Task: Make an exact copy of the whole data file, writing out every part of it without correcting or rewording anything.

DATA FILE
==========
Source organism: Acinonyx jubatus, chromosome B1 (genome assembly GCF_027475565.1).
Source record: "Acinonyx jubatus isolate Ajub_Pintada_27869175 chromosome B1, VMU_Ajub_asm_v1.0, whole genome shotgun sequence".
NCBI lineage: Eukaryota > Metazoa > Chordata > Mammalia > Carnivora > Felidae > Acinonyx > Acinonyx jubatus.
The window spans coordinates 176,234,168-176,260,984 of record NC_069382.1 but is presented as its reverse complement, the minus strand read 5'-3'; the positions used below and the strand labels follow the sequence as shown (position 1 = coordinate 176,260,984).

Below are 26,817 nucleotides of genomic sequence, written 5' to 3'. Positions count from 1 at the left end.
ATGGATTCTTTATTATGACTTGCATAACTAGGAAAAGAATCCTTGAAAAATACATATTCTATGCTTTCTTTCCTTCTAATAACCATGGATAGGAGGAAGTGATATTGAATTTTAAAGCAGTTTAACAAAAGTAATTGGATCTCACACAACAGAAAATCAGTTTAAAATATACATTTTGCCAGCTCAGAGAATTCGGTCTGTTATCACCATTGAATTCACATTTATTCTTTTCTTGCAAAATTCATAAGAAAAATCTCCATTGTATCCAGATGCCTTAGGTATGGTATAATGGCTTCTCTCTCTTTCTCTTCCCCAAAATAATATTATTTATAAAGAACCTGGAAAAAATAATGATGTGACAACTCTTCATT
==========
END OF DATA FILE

Source organism: Acinonyx jubatus, chromosome B1 (genome assembly GCF_027475565.1).
Source record: "Acinonyx jubatus isolate Ajub_Pintada_27869175 chromosome B1, VMU_Ajub_asm_v1.0, whole genome shotgun sequence".
NCBI lineage: Eukaryota > Metazoa > Chordata > Mammalia > Carnivora > Felidae > Acinonyx > Acinonyx jubatus.
The window spans coordinates 176,234,168-176,260,984 of record NC_069382.1 but is presented as its reverse complement, the minus strand read 5'-3'; the positions used below and the strand labels follow the sequence as shown (position 1 = coordinate 176,260,984).

Below are 26,817 nucleotides of genomic sequence, written 5' to 3'. Positions count from 1 at the left end.
ATGGATTCTTTATTATGACTTGCATAACTAGGAAAAGAATCCTTGAAAAATACATATTCTATGCTTTCTTTCCTTCTAATAACCATGGATAGGAGGAAGTGATATTGAATTTTAAAGCAGTTTAACAAAAGTAATTGGATCTCACACAACAGAAAATCAGTTTAAAATATACATTTTGCCAGCTCAGAGAATTCGGTCTGTTATCACCATTGAATTCACATTTATTCTTTTCTTGCAAAATTCATAAGAAAAATCTCCATTGTATCCAGATGCCTTAGGTATGGTATAATGGCTTCTCTCTCTTTCTCTTCCCCAAAATAATATTATTTATAAAGAACCTGGAAAAAATAATGATGTGACAACTCTTCATT